Source: Healthcare Design

Coming from a career in banking, Patrick Marston wanted to establish himself in a niche with a strong credit driver when he transitioned into commercial real estate development 17 years ago.
He found it in health care-related projects, which typically require outsized investments per square foot and considerable tenant improvement dollars for patient care, together with strong tenant credit.
That’s because most medical buildings top out at $300 per square foot to develop, roughly one-third more than an urban Class A office tower. Tenant improvements are often twice the amount as in standard office space, the result of specialized equipment and fixtures that are installed.
But rather than shrink from the increased expenses associated with developing health care projects, Marston and partner Andrew Boggini embrace them as a barrier to entry to competition.
The pair also contend that their holistic approach to design and development, along with a superior bedside manner, sets them apart from other firms.

“We’re kind of blue-jean guys,” says Marston, 48. “We handle everything, we’re forthright, we’re direct. There’s no ‘B’ team here. When you hire us, you get us. If you want someone who will be with you throughout a project, that’s us.”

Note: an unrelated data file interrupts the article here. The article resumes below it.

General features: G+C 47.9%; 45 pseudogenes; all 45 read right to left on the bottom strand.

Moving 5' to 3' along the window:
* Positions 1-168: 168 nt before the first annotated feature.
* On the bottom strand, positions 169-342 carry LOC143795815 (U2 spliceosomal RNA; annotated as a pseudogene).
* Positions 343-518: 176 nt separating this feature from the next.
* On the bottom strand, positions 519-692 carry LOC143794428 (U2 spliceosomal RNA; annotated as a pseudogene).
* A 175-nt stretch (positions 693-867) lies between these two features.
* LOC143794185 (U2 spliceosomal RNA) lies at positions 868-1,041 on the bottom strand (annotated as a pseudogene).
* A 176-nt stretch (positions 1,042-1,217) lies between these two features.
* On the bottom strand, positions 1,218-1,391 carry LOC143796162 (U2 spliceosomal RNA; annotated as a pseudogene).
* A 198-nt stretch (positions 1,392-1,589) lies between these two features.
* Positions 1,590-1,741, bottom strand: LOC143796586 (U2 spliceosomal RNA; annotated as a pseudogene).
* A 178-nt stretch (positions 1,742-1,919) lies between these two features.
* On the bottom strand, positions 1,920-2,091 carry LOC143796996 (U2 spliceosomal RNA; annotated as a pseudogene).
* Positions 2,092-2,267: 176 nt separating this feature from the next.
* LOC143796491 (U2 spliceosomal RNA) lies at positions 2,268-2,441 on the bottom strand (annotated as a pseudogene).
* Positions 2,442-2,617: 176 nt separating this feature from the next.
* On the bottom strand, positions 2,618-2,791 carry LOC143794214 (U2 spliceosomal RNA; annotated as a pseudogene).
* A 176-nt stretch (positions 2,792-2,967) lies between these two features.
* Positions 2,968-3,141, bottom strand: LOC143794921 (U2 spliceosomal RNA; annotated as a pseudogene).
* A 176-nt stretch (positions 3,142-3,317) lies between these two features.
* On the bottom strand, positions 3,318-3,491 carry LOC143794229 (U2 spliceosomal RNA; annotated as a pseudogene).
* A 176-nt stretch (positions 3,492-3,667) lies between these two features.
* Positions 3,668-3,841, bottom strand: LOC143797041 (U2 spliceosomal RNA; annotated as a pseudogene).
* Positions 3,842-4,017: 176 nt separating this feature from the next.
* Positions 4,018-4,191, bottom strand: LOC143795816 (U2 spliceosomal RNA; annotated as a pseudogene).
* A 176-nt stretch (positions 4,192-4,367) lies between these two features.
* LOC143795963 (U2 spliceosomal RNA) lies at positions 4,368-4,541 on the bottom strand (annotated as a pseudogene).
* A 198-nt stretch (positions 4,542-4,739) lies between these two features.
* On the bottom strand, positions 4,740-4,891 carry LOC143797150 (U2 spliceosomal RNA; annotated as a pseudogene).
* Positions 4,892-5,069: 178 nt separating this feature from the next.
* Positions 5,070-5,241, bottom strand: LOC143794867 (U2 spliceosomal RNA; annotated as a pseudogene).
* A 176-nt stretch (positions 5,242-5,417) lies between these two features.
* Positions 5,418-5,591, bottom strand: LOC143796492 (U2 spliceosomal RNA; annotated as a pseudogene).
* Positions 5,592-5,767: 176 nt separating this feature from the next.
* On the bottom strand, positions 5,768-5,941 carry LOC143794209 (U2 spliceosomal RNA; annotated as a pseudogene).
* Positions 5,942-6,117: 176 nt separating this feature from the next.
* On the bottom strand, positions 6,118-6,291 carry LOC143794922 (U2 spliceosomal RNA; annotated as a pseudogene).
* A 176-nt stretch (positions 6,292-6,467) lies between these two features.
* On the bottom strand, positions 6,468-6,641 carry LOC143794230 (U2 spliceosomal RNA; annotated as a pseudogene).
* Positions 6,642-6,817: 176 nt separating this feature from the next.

Today, their Optimal Outcomes LLC has established itself as one of Florida’s premier health care developers, with more than a dozen projects behind them totaling more than 1.5 million square feet from Largo to Fort Myers.
The St. Petersburg-based company also differentiates itself by being lean, maintaining a staff of just 12.
The relatively small size hasn’t stopped the firm from developing relationships with some of the largest names in Gulf Coast health care, though, including Baycare, Bayfront Medical Center, Florida Cancer Specialists, Florida Orthopaedic Institute, St. Anthony’s Health Care and Northside Hospital & Heart Institute.
Clients say Optimal Outcomes’ attention to detail makes the development process smooth, efficient and cost effective.

“They’re really creative in the design process, and their architectural services are second to none,” says Brad Prechtl, Florida Cancer Specialits’ CEO. “They create an environment that is both comfortable and comforting to our patients, right down to color schemes.”

In addition to a Tampa cancer center and a 50,000-square-foot administrative building in Fort Myers, Florida Cancer Specialists is working with Optimal Outcomes on three additional projects, Prechtl says.
For its part, Boggini and Marston say they try to have between two and four new projects in the company’s pipeline; there are currently three new projects in pre-development, including a new 42,000-square-foot medical office that will be part of Lakewood Ranch’s 265-acre Collaborative Opportunities for Research and Exploration park.